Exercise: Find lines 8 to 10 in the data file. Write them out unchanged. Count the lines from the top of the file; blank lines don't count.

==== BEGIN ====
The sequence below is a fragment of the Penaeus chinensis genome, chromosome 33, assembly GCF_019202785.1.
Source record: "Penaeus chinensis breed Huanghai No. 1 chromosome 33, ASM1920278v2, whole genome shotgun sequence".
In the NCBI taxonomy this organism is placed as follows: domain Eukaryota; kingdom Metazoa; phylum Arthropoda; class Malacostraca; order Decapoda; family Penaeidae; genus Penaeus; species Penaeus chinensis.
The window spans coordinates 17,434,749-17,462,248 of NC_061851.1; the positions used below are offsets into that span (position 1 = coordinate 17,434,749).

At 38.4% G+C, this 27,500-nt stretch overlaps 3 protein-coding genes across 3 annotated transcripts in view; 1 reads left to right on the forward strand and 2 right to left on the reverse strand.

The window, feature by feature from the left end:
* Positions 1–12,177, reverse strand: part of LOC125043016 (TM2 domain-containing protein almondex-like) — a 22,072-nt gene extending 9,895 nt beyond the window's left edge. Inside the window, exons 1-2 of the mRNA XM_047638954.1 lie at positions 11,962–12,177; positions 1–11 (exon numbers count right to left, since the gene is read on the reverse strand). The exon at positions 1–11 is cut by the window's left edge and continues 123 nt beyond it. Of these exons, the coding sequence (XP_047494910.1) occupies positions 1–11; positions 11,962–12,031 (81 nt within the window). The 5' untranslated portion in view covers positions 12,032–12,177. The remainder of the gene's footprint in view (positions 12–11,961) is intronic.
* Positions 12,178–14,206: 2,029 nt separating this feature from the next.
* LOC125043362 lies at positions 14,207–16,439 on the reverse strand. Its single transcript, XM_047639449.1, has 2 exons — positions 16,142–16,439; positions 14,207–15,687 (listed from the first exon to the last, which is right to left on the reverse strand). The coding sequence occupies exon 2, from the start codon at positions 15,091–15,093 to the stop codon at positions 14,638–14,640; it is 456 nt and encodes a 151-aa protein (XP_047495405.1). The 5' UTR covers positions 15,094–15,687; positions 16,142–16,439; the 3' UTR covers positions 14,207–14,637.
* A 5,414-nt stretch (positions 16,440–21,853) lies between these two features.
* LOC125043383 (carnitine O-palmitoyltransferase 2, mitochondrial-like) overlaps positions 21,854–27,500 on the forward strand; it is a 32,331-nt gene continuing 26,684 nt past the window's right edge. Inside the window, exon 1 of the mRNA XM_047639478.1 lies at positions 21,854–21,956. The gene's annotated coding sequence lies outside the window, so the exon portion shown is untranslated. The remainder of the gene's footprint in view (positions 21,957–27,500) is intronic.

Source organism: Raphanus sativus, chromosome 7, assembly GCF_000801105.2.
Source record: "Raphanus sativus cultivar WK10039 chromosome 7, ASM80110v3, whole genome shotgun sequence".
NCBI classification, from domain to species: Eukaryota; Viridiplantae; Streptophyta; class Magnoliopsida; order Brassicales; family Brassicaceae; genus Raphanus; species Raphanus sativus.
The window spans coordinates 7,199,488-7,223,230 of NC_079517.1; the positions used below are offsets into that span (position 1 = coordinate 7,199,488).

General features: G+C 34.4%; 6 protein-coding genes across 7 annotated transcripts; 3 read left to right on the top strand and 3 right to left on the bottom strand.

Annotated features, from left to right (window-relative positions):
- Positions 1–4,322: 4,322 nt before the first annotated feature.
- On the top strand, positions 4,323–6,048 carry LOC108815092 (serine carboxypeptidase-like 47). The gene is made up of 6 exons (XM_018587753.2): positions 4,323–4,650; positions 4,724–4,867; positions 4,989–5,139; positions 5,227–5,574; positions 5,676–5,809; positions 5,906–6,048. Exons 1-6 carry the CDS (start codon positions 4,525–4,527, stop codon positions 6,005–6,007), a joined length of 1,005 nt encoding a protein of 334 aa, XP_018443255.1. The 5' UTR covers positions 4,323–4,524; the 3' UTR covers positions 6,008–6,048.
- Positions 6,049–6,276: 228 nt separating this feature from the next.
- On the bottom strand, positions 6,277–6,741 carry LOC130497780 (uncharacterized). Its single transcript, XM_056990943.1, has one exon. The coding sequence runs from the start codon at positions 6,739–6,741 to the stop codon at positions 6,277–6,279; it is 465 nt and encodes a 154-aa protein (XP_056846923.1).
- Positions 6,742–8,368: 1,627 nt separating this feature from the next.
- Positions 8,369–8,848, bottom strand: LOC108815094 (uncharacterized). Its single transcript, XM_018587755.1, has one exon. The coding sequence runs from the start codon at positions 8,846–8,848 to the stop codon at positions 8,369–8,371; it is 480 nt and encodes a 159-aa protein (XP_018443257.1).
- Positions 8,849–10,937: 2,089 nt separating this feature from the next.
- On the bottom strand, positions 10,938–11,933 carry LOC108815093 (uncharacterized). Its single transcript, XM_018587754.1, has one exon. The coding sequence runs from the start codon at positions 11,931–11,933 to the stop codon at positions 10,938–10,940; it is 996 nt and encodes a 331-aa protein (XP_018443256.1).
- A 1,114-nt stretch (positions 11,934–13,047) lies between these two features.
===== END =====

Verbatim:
* Positions 12,178–14,206: 2,029 nt separating this feature from the next.
* LOC125043362 lies at positions 14,207–16,439 on the reverse strand. Its single transcript, XM_047639449.1, has 2 exons — positions 16,142–16,439; positions 14,207–15,687 (listed from the first exon to the last, which is right to left on the reverse strand). The coding sequence occupies exon 2, from the start codon at positions 15,091–15,093 to the stop codon at positions 14,638–14,640; it is 456 nt and encodes a 151-aa protein (XP_047495405.1). The 5' UTR covers positions 15,094–15,687; positions 16,142–16,439; the 3' UTR covers positions 14,207–14,637.
* A 5,414-nt stretch (positions 16,440–21,853) lies between these two features.